Who Is Responsible in a Wreck With a Ride-Share Driver?

Who Is Responsible in a Wreck With a Ride-Share Driver?

Over the past few years, ride-sharing has become the new norm for getting from one place to another. It’s now common for people to take a Lyft to the airport instead of paying for extended parking. Folks enjoying a night out will often call an Uber, rather than choose a designated driver. The cost is sometimes less than a cab or more convenient than city buses. 

But what happens when your ride-share ends in an accident? Or how about when you’re involved in a crash and the other driver is working for hire? Do you have the same rights as you would in any other at-fault accident?

How Does Compensation Work in Ride-Share Accidents?

If you’re in a wreck with a ride-share driver and the driver is at fault, you can seek compensation for your injuries and car repairs. The same goes for accidents in which you’re a passenger and your driver is at fault. In fact, you would essentially treat a ride-share accident like any other car accident involving an insured driver, pursuing a claim with the driver’s insurance company.

But that’s where you’d hit a roadblock. Ride-share drivers aren’t the paid employees of Uber or Lyft. Instead, they are independent contractors. They own their cars and they carry personal insurance policies—the same type of policy you likely carry. Because personal insurance policies prohibit this type of driving for hire, the insurance company would deny the claim.

That’s why ride-share companies carry liability insurance for their drivers. After a claim is submitted to the driver’s insurance company and denied, Uber or Lyft’s own coverage kicks in. Ride-share companies maintain different levels of coverage for their drivers. Uber, for example, breaks it down into three levels:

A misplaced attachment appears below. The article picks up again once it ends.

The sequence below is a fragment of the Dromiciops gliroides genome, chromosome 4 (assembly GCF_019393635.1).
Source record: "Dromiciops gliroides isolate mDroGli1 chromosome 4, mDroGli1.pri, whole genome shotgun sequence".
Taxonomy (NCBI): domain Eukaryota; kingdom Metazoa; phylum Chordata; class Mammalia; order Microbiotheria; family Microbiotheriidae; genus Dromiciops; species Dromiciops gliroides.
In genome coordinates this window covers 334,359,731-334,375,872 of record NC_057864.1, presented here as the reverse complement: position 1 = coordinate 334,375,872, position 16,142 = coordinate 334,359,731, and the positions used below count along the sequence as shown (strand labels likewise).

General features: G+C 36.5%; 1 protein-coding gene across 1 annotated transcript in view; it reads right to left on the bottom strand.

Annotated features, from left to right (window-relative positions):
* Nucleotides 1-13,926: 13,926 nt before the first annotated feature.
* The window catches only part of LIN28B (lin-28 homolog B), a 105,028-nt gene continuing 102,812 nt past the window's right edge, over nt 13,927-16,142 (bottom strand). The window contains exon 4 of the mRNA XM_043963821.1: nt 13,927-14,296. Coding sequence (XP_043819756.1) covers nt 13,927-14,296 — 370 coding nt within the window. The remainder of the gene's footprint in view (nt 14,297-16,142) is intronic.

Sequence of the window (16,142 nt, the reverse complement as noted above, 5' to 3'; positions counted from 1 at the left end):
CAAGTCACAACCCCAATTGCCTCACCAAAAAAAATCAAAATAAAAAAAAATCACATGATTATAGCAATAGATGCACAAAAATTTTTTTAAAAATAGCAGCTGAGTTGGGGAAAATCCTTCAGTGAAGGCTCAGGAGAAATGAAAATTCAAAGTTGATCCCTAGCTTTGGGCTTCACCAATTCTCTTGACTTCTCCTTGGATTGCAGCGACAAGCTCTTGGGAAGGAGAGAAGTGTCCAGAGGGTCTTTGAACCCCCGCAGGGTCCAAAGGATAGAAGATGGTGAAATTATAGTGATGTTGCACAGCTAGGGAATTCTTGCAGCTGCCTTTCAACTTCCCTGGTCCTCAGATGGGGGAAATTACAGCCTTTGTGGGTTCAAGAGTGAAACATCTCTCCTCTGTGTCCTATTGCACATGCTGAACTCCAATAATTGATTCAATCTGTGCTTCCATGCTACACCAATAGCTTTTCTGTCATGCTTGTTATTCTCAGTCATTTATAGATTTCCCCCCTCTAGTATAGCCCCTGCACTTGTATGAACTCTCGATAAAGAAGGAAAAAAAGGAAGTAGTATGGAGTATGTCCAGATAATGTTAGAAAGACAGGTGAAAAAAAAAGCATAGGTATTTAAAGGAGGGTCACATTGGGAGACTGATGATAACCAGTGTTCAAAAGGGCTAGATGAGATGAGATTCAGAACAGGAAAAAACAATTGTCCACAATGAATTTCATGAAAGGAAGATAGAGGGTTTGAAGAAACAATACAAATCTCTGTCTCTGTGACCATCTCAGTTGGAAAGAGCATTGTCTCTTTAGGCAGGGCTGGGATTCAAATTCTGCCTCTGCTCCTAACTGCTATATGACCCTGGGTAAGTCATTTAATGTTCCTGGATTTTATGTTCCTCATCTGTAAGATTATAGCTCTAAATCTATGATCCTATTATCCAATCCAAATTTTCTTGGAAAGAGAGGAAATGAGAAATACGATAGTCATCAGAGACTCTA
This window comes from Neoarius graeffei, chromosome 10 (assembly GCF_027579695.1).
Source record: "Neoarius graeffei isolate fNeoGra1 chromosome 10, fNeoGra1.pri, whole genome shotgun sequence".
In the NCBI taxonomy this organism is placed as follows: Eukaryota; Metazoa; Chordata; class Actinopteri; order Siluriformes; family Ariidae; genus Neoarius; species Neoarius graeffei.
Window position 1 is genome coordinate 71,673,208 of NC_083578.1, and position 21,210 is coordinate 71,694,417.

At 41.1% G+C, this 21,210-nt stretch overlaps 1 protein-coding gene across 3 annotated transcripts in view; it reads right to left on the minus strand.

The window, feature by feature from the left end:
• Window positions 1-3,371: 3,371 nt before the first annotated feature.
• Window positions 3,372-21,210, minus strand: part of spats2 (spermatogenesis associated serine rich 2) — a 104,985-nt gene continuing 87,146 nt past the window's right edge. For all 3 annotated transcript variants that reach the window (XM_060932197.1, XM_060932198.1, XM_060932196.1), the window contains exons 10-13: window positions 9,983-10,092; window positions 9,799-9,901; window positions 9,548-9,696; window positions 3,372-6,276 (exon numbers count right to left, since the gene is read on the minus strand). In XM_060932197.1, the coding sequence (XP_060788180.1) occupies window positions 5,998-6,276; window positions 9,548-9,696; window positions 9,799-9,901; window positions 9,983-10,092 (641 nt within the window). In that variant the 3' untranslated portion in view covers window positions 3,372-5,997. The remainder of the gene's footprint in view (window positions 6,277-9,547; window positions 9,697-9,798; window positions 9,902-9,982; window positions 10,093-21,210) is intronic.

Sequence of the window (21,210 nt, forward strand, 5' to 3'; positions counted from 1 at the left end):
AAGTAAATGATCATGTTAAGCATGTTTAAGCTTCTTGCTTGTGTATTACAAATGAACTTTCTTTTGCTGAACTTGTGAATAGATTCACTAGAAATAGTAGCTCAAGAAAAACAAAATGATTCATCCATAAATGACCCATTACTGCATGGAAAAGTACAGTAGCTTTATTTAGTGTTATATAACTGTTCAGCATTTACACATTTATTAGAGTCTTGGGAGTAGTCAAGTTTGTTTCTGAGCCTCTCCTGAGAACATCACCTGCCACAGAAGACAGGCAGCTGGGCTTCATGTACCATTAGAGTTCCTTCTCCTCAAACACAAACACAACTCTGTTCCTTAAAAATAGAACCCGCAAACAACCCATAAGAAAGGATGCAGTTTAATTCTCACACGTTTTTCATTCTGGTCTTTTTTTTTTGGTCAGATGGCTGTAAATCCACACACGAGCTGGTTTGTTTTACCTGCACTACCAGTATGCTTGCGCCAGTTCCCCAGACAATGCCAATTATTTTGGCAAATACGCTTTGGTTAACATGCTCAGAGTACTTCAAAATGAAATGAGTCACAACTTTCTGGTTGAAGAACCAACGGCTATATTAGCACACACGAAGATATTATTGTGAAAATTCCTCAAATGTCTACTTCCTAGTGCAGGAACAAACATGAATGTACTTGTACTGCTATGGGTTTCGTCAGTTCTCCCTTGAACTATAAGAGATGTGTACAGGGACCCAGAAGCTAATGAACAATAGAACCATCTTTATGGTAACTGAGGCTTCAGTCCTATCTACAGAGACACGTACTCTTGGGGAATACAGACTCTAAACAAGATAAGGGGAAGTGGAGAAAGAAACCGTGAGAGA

• Offline: When the driver’s app is off, it’s assumed that he or she is not driving for hire and is solely covered by personal insurance.
  • Available or waiting for a ride request: When the driver is signed into the app but doesn’t yet have a ride request, Uber’s third-party liability covers $50,000 in bodily injury per person, $100,000 in bodily injury per accident and $25,000 in property damage per accident.
  • En route to pick up riders and during trips: At this point, the third-party liability bumps up to $1 million, uninsured/underinsured motorist bodily injury is added and collision insurance up to the value of the car.

It’s good to know that you’re protected if you’re in an accident with a ride-share driver. However, if you’re an independent contractor driver yourself, the numbers above should give you pause. If you’re involved in a crash before you’ve accepted a passenger, the ride-share company will not cover damages to your own vehicle.

Ride-sharing endorsements can help increase your insurance coverage, as well as put you on sound footing with your insurance company. They’re available in Georgia through multiple insurance companies.

Macon Car Crash Lawyer

If you’ve been injured in a car crash, you need a lawyer with experience handling complex cases. The Macon personal injury attorneys at Buzzell, Welsh & Hill will help ensure you get the compensation you deserve. Contact us for a free consultation today.


 

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